Zoning Restrictions and Your Addition
More and more people are aging at home and main level suites are one of the easiest ways to begin preparing for this transition. Adding a master suite to the main level of your home can be done through reconfiguring your current floor plan or adding an addition.
When we sat with Rusty and Lisa of Arlington to discuss potential floor plans with them, we ran into a common predicament in Arlington County, as we often do in the City of Alexandria, and a variety of other counties: zoning restrictions.
Zoning regulations take into account three things: your Floor Area Ratio (F.A.R.), your yard set-backs, and bulk plane regulations. If all of this sounds like a new language to you, don’t worry! That’s what we’re here for.
Owning an already sizable home for their lot, yet needing more space for their aging parents to move in is what brought Lisa and Rusty to us seeking a creative solution for their desired home addition.
Zoning regulations are applicable throughout the state and are based off your personal zoning classification within your zoning ordinance. It gets tricky when the lot you’re working with, in proportion to the home you own, are already considered a tight fit for the ordinance.
Floor Area Ratio takes into account the percentage of livable floor area that you’re allowed to have, based on the square footage of your lot.
Yard setback is the distance your residence has to be from your property line on all sides.
Bulk plane regulations tell you how tall your building can be and is based on angles from your property line.
There are also certain exclusions within a home that are exempt from these calculations, such as stairs and closets. What we needed to do as design-build firm for Rusty and Lisa, as we do for all of our clients seeking an addition, is to come up with an innovative way to design the additional space needed within their home within the mathematical regulations set by their local jurisdiction. We take pride in presenting visionary concepts that homeowners love while removing the stress from the homeowner of how to have their new home concepts pass county codes.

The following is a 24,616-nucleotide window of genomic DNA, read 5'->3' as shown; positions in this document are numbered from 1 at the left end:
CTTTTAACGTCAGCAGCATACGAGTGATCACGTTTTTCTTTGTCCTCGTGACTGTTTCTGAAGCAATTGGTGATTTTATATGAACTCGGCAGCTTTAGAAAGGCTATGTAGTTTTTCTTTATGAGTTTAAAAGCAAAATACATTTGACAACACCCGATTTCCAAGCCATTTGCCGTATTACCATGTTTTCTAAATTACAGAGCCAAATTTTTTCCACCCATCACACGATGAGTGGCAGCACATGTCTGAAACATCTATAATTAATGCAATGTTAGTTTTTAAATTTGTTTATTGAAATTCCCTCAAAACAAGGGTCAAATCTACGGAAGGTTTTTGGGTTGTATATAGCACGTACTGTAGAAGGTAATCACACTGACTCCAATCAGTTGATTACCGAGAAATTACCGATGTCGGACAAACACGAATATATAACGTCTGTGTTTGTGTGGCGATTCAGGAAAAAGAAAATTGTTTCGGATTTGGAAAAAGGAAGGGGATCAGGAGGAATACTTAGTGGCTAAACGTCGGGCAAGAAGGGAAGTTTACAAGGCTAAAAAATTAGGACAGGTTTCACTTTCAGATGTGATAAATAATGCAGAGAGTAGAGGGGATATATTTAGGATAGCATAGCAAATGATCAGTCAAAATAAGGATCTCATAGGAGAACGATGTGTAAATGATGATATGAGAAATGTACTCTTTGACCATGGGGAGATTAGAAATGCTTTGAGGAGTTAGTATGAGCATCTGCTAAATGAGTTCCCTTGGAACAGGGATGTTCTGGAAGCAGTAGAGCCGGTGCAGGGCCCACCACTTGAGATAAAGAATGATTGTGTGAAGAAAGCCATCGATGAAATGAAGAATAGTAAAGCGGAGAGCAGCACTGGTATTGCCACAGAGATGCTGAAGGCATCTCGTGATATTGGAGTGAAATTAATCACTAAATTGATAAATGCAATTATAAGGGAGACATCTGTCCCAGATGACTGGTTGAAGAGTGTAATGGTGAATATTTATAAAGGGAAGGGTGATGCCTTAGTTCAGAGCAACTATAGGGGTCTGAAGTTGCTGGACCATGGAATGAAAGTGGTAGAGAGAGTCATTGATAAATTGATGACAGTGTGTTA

At Lisa and Rusty’s home we were able to maximize their space within these limits, expanding the home in the rear and raising the roof, hence making it taller, while balancing the previously mentioned exclusions to get them the space needed for their parents to comfortably live in.
This two-floor addition and whole house remodel is now a pleasant home to five adults and two children – a family grateful to share in companionship of each other with enough room to feel as though they have a mini home of their own within.
To read more about Lisa and Rusty’s family with their Aging in Place parents, visit our two blogs A Family Heritage: Remodeling a Whole House for a Family Coping with Dementia and Aging in Place: Maximizing Comfort.
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Build vs Design Approach Why approach the design with purpose? Often a remodel starts when something breaks, doesn’t work quite right, or you want to improve something (whether it’s a specific function or cosmetics). If you were looking to remodel a kitchen, for instance, from what I refer to as a “build” approach it may…
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